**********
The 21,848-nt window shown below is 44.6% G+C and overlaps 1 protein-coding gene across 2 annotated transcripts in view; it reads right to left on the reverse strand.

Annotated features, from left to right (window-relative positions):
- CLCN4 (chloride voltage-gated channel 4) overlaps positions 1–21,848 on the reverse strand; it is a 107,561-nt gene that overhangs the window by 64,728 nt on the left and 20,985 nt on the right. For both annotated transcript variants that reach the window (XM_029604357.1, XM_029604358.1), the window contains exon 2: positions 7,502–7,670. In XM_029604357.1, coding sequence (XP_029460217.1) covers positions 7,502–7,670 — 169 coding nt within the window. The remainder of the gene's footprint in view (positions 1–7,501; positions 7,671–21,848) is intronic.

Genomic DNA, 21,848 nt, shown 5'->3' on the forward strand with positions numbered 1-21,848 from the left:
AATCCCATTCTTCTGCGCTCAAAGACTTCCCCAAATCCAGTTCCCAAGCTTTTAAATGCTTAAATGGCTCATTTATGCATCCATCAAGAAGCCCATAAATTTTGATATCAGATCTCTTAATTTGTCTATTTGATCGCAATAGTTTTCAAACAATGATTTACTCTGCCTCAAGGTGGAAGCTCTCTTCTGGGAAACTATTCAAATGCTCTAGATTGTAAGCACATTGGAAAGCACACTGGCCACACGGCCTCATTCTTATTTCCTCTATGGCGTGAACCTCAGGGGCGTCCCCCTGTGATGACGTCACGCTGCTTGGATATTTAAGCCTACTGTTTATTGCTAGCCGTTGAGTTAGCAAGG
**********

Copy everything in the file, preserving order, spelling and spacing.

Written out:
The 21,848-nt window shown below is 44.6% G+C and overlaps 1 protein-coding gene across 2 annotated transcripts in view; it reads right to left on the reverse strand.

Annotated features, from left to right (window-relative positions):
- CLCN4 (chloride voltage-gated channel 4) overlaps positions 1–21,848 on the reverse strand; it is a 107,561-nt gene that overhangs the window by 64,728 nt on the left and 20,985 nt on the right. For both annotated transcript variants that reach the window (XM_029604357.1, XM_029604358.1), the window contains exon 2: positions 7,502–7,670. In XM_029604357.1, coding sequence (XP_029460217.1) covers positions 7,502–7,670 — 169 coding nt within the window. The remainder of the gene's footprint in view (positions 1–7,501; positions 7,671–21,848) is intronic.

Genomic DNA, 21,848 nt, shown 5'->3' on the forward strand with positions numbered 1-21,848 from the left:
AATCCCATTCTTCTGCGCTCAAAGACTTCCCCAAATCCAGTTCCCAAGCTTTTAAATGCTTAAATGGCTCATTTATGCATCCATCAAGAAGCCCATAAATTTTGATATCAGATCTCTTAATTTGTCTATTTGATCGCAATAGTTTTCAAACAATGATTTACTCTGCCTCAAGGTGGAAGCTCTCTTCTGGGAAACTATTCAAATGCTCTAGATTGTAAGCACATTGGAAAGCACACTGGCCACACGGCCTCATTCTTATTTCCTCTATGGCGTGAACCTCAGGGGCGTCCCCCTGTGATGACGTCACGCTGCTTGGATATTTAAGCCTACTGTTTATTGCTAGCCGTTGAGTTAGCAAGG